In the previous post, Zechariah had begun to sing praise to God. He declared that his son was to be called John and then his ability to speak returned once more.
Here’s the first half of his song, from Luke’s gospel:
His father Zechariah was filled with the Holy Spirit and prophesied:
Praise be to the Lord, the God of Israel, because he has come to his people and redeemed them. He has raised up a horn of salvation for us in the house of his servant David (as he said through his holy prophets of long ago), salvation from our enemies and from the hand of all who hate us— to show mercy to our ancestors and to remember his holy covenant, the oath he swore to our father Abraham: to rescue us from the hand of our enemies, and to enable us to serve him without fear in holiness and righteousness before him all our days.
Now, if you’re Jewish, all of that makes total sense straight up. If you’re not Jewish, there could be a few names that are unknown in this context, or in need of further explanation. However, instead of trying to work out the who’s who of ancient Jewish history, I think the ideas are more interesting to note:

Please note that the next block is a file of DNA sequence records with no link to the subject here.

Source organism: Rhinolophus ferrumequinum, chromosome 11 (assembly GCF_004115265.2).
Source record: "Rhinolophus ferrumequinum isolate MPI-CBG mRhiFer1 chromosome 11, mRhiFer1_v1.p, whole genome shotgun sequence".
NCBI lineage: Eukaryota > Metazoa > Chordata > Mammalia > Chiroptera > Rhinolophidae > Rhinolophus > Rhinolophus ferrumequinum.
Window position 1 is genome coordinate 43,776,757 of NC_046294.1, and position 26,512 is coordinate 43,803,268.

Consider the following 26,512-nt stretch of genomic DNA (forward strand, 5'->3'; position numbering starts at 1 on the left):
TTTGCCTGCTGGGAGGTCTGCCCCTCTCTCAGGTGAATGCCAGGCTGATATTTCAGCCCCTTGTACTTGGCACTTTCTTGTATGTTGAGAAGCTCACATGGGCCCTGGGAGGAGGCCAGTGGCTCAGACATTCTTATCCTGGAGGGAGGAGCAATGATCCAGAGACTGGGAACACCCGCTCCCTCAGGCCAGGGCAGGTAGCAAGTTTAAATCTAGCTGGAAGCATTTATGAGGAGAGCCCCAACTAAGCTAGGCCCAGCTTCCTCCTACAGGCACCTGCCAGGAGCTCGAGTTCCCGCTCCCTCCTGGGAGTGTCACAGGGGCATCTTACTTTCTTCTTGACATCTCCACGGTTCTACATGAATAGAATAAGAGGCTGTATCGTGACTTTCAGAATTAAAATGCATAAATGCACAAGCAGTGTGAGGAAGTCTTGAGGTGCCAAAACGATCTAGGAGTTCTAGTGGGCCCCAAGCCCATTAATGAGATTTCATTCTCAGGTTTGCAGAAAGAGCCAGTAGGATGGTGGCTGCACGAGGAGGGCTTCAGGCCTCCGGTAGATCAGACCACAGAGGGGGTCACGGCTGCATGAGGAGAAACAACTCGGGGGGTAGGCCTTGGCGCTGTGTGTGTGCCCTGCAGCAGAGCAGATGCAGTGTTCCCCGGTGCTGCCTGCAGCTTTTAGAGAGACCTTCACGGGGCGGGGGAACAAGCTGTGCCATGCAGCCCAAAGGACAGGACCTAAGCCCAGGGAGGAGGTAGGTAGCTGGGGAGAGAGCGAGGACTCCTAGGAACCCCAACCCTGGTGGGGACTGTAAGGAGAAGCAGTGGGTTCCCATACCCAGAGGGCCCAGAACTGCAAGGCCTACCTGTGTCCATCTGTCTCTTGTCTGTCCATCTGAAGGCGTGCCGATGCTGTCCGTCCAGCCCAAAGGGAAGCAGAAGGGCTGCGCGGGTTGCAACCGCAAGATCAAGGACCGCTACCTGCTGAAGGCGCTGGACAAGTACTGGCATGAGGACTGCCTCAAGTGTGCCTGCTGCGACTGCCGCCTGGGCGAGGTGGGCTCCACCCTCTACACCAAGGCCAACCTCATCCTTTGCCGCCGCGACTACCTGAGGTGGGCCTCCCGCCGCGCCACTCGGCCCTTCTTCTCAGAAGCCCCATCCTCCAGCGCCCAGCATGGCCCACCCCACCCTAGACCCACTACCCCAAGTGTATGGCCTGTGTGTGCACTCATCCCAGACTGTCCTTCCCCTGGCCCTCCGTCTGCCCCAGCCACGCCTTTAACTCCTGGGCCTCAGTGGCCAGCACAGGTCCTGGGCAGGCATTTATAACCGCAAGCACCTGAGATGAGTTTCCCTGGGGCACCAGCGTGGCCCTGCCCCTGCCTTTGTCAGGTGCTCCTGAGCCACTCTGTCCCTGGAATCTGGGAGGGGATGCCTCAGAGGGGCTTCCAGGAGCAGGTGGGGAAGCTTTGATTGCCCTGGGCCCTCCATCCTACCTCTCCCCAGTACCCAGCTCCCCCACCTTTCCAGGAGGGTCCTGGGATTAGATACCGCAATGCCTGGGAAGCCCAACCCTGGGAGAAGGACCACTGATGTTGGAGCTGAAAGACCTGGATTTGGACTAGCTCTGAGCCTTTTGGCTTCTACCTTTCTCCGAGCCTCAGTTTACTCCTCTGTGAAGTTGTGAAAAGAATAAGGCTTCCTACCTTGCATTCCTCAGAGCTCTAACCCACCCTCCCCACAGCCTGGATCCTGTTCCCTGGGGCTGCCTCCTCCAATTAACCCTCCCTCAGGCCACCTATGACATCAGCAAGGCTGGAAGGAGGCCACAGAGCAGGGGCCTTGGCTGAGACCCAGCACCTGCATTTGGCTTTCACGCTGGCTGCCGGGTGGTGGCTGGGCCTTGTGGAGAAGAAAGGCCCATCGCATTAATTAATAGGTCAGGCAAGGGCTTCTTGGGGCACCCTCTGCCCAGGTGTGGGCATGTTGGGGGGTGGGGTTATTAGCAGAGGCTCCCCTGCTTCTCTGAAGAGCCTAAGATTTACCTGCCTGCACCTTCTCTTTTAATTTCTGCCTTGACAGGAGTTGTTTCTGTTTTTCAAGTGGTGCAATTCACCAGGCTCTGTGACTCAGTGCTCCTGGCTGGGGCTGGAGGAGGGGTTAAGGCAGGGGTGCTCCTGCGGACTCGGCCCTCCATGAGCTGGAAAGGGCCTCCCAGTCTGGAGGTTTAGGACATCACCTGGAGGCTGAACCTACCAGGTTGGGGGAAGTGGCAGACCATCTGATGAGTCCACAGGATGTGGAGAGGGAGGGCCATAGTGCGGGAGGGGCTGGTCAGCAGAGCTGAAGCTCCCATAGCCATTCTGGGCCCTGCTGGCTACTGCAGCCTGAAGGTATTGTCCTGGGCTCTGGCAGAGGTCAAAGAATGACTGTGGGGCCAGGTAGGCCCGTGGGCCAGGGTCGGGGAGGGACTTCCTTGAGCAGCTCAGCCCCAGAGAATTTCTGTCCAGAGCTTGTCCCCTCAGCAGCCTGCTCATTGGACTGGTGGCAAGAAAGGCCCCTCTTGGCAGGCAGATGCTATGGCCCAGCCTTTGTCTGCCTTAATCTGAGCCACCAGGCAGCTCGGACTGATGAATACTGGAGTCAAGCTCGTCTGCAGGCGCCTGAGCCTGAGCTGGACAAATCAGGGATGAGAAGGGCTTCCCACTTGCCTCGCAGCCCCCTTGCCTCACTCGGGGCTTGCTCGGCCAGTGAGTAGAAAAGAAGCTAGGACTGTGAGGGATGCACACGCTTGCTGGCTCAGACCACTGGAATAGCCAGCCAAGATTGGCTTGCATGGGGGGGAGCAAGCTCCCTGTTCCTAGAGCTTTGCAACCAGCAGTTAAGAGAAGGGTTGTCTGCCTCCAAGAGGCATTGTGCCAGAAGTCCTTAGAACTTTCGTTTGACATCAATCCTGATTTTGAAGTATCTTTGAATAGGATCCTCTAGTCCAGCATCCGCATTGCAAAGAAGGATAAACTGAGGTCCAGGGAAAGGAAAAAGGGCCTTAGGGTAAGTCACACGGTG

Redeemed. Horn of salvation. Salvation from our enemies. Show mercy to our ancestors. Remember his holy covenant, the oath. Rescue us from the hand of our enemies. Enable us to serve him without fear.
These are some massive concepts and there’s some repetition of ideas as well: too many to reflect on properly in the space of a short blog post. It is also a little confusing at this point just who exactly Zechariah is talking about here.
Regardless, when I read through these lines all grouped together, there is a strong sense of joy in the passage. The word joy isn’t in there, but that’s a summary of what Zechariah is saying, is it not? The goodness of God stands out ever so clearly: redemption, salvation, mercy, promised kept, rescued, without fear.
Such ideas bring joy because these ideas are just so overwhelmingly, unyieldingly good. But they are not just ideas, they can be our experience too.
Such an experience can be ours also: that is the message of Christmas.
And it is an undeniably wonderful experience. It’s no wonder Zechariah began to sing. Exactly who and what he was singing about becomes clearer in the second half of the song, which I’ll explore tomorrow.
Yours in experiencing joy,